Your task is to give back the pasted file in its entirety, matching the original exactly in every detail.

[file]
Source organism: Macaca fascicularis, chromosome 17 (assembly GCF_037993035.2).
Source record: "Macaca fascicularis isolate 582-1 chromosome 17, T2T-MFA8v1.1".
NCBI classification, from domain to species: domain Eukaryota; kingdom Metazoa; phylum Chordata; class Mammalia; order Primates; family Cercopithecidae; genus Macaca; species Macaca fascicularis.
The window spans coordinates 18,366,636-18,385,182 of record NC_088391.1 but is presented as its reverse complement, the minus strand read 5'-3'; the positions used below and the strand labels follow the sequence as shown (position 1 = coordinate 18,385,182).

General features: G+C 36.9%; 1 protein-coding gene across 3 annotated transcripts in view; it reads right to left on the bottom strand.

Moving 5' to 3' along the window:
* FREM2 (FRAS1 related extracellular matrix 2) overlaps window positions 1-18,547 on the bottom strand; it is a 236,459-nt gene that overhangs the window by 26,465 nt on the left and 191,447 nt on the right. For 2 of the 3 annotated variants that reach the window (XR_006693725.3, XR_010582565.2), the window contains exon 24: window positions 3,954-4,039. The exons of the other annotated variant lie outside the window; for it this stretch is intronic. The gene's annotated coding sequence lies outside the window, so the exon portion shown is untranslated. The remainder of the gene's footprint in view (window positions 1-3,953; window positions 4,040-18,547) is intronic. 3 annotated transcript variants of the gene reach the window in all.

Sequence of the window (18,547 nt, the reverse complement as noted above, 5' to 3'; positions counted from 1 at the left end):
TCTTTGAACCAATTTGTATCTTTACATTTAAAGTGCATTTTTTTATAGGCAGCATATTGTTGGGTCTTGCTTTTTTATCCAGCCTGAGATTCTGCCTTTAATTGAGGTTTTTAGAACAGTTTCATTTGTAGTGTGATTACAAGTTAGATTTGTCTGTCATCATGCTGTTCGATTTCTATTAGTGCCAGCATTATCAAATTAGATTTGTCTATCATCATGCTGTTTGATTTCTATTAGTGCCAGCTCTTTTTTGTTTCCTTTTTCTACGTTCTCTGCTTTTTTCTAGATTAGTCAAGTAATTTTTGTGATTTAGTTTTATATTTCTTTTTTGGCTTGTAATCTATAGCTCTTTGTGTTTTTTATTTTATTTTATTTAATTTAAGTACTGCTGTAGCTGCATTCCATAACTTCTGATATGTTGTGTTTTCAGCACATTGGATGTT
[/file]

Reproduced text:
Source organism: Macaca fascicularis, chromosome 17 (assembly GCF_037993035.2).
Source record: "Macaca fascicularis isolate 582-1 chromosome 17, T2T-MFA8v1.1".
NCBI classification, from domain to species: domain Eukaryota; kingdom Metazoa; phylum Chordata; class Mammalia; order Primates; family Cercopithecidae; genus Macaca; species Macaca fascicularis.
The window spans coordinates 18,366,636-18,385,182 of record NC_088391.1 but is presented as its reverse complement, the minus strand read 5'-3'; the positions used below and the strand labels follow the sequence as shown (position 1 = coordinate 18,385,182).

General features: G+C 36.9%; 1 protein-coding gene across 3 annotated transcripts in view; it reads right to left on the bottom strand.

Moving 5' to 3' along the window:
* FREM2 (FRAS1 related extracellular matrix 2) overlaps window positions 1-18,547 on the bottom strand; it is a 236,459-nt gene that overhangs the window by 26,465 nt on the left and 191,447 nt on the right. For 2 of the 3 annotated variants that reach the window (XR_006693725.3, XR_010582565.2), the window contains exon 24: window positions 3,954-4,039. The exons of the other annotated variant lie outside the window; for it this stretch is intronic. The gene's annotated coding sequence lies outside the window, so the exon portion shown is untranslated. The remainder of the gene's footprint in view (window positions 1-3,953; window positions 4,040-18,547) is intronic. 3 annotated transcript variants of the gene reach the window in all.

Sequence of the window (18,547 nt, the reverse complement as noted above, 5' to 3'; positions counted from 1 at the left end):
TCTTTGAACCAATTTGTATCTTTACATTTAAAGTGCATTTTTTTATAGGCAGCATATTGTTGGGTCTTGCTTTTTTATCCAGCCTGAGATTCTGCCTTTAATTGAGGTTTTTAGAACAGTTTCATTTGTAGTGTGATTACAAGTTAGATTTGTCTGTCATCATGCTGTTCGATTTCTATTAGTGCCAGCATTATCAAATTAGATTTGTCTATCATCATGCTGTTTGATTTCTATTAGTGCCAGCTCTTTTTTGTTTCCTTTTTCTACGTTCTCTGCTTTTTTCTAGATTAGTCAAGTAATTTTTGTGATTTAGTTTTATATTTCTTTTTTGGCTTGTAATCTATAGCTCTTTGTGTTTTTTATTTTATTTTATTTAATTTAAGTACTGCTGTAGCTGCATTCCATAACTTCTGATATGTTGTGTTTTCAGCACATTGGATGTT